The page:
Affirmative Action for Disabilities? New Federal Regulation Creates Catch-22 for Employers Print
By Timothy H. Lee
Thursday, March 20 2014
All of this creates yet another minefield for employers across the nation, already intimidated by ObamaCare, higher taxes, endless new regulation and even rogue federal officials.

Here’s a new bureaucratic dilemma worthy of “Catch-22.” 

Tragically, it captures perfectly the way in which over-regulation and Obama Administration policy impede employment growth. 

On one hand, federal law generally prohibits employers from asking employees or job applicants if they are disabled.  This is what an employer visiting the U.S. Equal Employment Opportunity Commission’s current homepage will read: 

“The law places strict limits on employers when it comes to asking job applicants to answer medical questions, take a medical exam, or identify a disability.  For example, an employer may not ask a job applicant to answer medical questions or take a medical exam before extending a job offer.  An employer also may not ask job applicants if they have a disability (or about the nature of an obvious disability).” 

That appears clear enough. 

On the other hand, however, new federal regulations taking effect next week require employers with federal contracts – accounting for approximately one-quarter of the entire national workforce – to ask employees or job applicants if they’re disabled.  Those employers must also certify that at least 7% of their workforce is disabled.  Employers failing to establish at least a 7% disabled workforce, or prove to the satisfaction of bureaucrats that they’re engaging in affirmative action to achieve that threshold, will suddenly be subject to penalties and loss of contracts. 

Exacerbating that dilemma, the Labor Department has drafted a self-identification questionnaire for employees, but it offers “Yes,” “No” and “I don’t wish to answer” as its three options.  Consequently, even those employees who are disabled can refuse to acknowledge that fact according the government’s own checklist, complicating employers’ task even more.  Specifically, even employers that do maintain a workforce with a sufficient number of disabled employees may be unable to demonstrate that because employees with disabilities refuse to publicize them. 

Moreover, determining what constitutes a “disability” under ever-evolving federal law is no simple task for employers or employees.  For instance, recent changes to the Americans with Disabilities Act (ADA) expanded the definition to include such things as depression, mental conditions such as obsessive/compulsive disorder, diabetes, cancer and more.  Accordingly, not only may employers and employees alike be unaware of what conditions qualify as “disabilities” under evolving law, it’s easy to understand why some who suffer such conditions would remain reluctant to make them public even if they are familiar with the latest legal niceties.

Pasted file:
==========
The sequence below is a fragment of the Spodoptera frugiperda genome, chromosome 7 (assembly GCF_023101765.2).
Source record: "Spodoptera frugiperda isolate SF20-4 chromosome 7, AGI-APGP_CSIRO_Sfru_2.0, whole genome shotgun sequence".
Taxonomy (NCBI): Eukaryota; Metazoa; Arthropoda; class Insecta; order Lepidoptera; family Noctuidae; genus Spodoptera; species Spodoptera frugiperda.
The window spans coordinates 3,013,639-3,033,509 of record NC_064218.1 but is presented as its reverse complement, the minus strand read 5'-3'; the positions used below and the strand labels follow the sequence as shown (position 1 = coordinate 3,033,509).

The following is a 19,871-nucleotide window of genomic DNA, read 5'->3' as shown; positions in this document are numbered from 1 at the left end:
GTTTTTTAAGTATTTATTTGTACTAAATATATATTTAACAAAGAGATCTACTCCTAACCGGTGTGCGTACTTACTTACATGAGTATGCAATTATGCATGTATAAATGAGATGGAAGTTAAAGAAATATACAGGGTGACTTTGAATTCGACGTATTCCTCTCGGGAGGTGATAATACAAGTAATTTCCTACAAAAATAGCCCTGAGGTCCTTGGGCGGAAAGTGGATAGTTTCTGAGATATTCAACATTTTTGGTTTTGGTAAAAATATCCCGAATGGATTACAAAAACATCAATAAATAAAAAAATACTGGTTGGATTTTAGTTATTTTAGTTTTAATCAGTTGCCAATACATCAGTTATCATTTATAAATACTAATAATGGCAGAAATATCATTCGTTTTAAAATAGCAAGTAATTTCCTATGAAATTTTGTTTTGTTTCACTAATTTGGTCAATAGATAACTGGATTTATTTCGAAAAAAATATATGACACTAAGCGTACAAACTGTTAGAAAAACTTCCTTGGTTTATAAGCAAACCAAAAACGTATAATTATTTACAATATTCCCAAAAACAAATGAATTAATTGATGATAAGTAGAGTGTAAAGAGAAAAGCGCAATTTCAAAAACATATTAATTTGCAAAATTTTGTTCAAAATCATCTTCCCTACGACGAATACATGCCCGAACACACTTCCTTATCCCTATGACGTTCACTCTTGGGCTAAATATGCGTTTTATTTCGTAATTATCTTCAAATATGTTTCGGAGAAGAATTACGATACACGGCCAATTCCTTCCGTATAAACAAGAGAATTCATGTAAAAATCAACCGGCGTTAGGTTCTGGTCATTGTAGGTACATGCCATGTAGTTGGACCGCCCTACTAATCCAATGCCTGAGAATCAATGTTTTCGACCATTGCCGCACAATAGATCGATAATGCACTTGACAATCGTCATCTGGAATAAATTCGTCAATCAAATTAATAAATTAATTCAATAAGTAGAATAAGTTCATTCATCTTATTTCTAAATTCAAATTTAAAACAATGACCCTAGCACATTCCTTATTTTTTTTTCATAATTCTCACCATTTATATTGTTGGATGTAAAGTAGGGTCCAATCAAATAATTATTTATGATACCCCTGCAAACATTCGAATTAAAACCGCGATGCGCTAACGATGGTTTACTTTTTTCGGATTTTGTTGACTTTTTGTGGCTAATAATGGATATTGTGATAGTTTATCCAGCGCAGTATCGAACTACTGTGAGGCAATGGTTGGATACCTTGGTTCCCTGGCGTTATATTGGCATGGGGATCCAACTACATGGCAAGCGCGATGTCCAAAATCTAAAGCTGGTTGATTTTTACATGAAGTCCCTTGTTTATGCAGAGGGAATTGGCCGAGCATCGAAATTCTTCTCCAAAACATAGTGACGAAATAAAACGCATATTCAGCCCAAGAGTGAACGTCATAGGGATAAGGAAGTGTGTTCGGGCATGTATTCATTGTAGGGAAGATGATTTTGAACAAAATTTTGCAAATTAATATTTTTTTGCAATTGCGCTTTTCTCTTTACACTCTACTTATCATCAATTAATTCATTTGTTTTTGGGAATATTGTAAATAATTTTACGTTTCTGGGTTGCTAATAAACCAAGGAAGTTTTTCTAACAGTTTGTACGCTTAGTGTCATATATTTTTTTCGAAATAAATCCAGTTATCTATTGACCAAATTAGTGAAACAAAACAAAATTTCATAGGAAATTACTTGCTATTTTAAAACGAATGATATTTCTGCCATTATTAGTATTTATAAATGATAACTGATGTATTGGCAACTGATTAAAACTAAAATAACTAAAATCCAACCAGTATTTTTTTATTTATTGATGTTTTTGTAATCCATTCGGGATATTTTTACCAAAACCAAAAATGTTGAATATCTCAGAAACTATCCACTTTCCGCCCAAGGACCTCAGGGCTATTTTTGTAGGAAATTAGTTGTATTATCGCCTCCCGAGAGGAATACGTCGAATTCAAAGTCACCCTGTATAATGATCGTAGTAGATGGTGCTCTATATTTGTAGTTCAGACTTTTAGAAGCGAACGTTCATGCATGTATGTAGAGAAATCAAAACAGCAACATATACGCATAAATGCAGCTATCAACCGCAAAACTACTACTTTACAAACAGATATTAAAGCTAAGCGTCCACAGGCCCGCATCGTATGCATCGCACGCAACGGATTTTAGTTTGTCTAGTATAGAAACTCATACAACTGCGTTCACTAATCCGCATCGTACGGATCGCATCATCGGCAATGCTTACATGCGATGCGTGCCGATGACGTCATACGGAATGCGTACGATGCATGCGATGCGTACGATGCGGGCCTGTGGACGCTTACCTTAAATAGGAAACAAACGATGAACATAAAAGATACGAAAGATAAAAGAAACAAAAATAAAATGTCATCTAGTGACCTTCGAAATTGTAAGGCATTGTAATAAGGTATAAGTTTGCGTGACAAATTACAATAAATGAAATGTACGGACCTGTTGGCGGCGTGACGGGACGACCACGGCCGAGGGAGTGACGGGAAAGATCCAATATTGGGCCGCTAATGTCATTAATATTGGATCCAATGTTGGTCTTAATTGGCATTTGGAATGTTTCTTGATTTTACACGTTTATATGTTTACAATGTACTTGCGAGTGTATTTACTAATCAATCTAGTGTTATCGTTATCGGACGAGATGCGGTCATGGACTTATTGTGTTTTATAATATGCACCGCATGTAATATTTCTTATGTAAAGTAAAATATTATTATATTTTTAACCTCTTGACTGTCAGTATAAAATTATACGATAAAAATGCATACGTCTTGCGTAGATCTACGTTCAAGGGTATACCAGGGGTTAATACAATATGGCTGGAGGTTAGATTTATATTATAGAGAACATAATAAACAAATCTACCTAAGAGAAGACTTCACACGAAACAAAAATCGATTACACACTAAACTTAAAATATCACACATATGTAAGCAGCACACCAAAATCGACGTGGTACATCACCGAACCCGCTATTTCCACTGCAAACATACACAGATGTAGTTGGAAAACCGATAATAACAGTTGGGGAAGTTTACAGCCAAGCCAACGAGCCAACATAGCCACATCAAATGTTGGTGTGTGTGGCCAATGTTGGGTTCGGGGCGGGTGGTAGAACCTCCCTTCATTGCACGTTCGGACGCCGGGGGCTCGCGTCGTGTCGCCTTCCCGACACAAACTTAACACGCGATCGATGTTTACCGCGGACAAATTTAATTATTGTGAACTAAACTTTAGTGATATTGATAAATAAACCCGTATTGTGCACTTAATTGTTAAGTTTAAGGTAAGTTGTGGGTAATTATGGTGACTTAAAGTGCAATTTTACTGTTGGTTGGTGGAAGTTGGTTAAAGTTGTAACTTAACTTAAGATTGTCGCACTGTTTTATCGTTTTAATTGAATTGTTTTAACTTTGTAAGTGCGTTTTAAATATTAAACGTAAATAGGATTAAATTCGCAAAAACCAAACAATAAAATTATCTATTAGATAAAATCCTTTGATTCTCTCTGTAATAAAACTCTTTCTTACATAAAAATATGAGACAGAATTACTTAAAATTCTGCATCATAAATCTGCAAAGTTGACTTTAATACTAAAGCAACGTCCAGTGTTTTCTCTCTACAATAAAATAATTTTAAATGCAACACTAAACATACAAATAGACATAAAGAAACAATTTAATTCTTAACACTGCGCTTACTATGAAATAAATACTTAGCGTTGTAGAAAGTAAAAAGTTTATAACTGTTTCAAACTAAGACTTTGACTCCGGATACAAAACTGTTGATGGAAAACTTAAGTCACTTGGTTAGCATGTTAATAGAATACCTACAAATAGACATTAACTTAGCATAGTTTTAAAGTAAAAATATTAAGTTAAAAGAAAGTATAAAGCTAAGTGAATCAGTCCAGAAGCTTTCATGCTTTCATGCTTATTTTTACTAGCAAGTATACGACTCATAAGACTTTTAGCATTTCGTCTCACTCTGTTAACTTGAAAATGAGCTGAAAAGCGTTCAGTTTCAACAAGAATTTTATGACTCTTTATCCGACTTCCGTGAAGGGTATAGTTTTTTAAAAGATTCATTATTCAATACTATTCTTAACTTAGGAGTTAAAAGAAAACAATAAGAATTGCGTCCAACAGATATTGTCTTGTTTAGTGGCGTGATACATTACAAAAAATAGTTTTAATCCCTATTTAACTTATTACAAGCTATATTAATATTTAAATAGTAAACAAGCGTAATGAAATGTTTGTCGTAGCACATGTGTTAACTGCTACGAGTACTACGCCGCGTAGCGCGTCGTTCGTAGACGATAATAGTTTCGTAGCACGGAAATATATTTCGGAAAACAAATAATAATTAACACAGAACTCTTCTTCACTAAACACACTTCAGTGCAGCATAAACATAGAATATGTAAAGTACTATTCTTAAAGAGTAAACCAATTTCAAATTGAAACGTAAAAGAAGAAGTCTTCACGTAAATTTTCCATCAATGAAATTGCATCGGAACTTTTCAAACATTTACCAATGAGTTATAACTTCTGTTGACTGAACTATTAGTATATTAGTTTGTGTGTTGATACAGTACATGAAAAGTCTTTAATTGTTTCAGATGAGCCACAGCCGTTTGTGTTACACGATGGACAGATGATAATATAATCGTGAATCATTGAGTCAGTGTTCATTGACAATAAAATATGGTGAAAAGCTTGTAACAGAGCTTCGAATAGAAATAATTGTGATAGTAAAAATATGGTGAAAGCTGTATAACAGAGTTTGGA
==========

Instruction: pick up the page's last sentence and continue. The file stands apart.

As noted by Joe Gavigan, who was paralyzed as a student at the Air Force Academy and established a group to assist the disabled, “The word ‘disability’ means you’re not able to do something.  People don’t want to be perceived that way.”  He continued, “You don’t want your boss to see you as being limited in your capability.” 

All of this creates yet another minefield for employers across the nation, already intimidated by ObamaCare, higher taxes, endless new regulation and even rogue federal officials. 

Just this week, a new survey from the Business Roundtable reveals employers’ reluctance to hire in the current atmosphere.  Although 72% of surveyed CEOs expect to enjoy sales increases in the next six months, and approximately half of them expect to increase their capital spending, just 37% expect to increase hiring.  Meanwhile, the total number of U.S. jobs remains below its pre-recession level.  And even the left-leaning NBC News/Wall Street Journal survey showed that more than twice as many Americans believe that the U.S. remains in recession than believe that economic conditions will improve in the coming year.  Additionally, median household income in America is almost 5% lower today than when the current recovery began all the way back in June 2009. 

It used to be the case that post-recession recoveries witnessed vigorous “bounceback” employment improvement.  Under Obama’s presidency, however, the nation’s employment situation has suffered record levels of stagnation even though the last recession officially ended almost five years ago. 

When Obama or American voters puzzle over our ongoing employment malaise, they need look no further than his own administration and policies to locate the source of that state.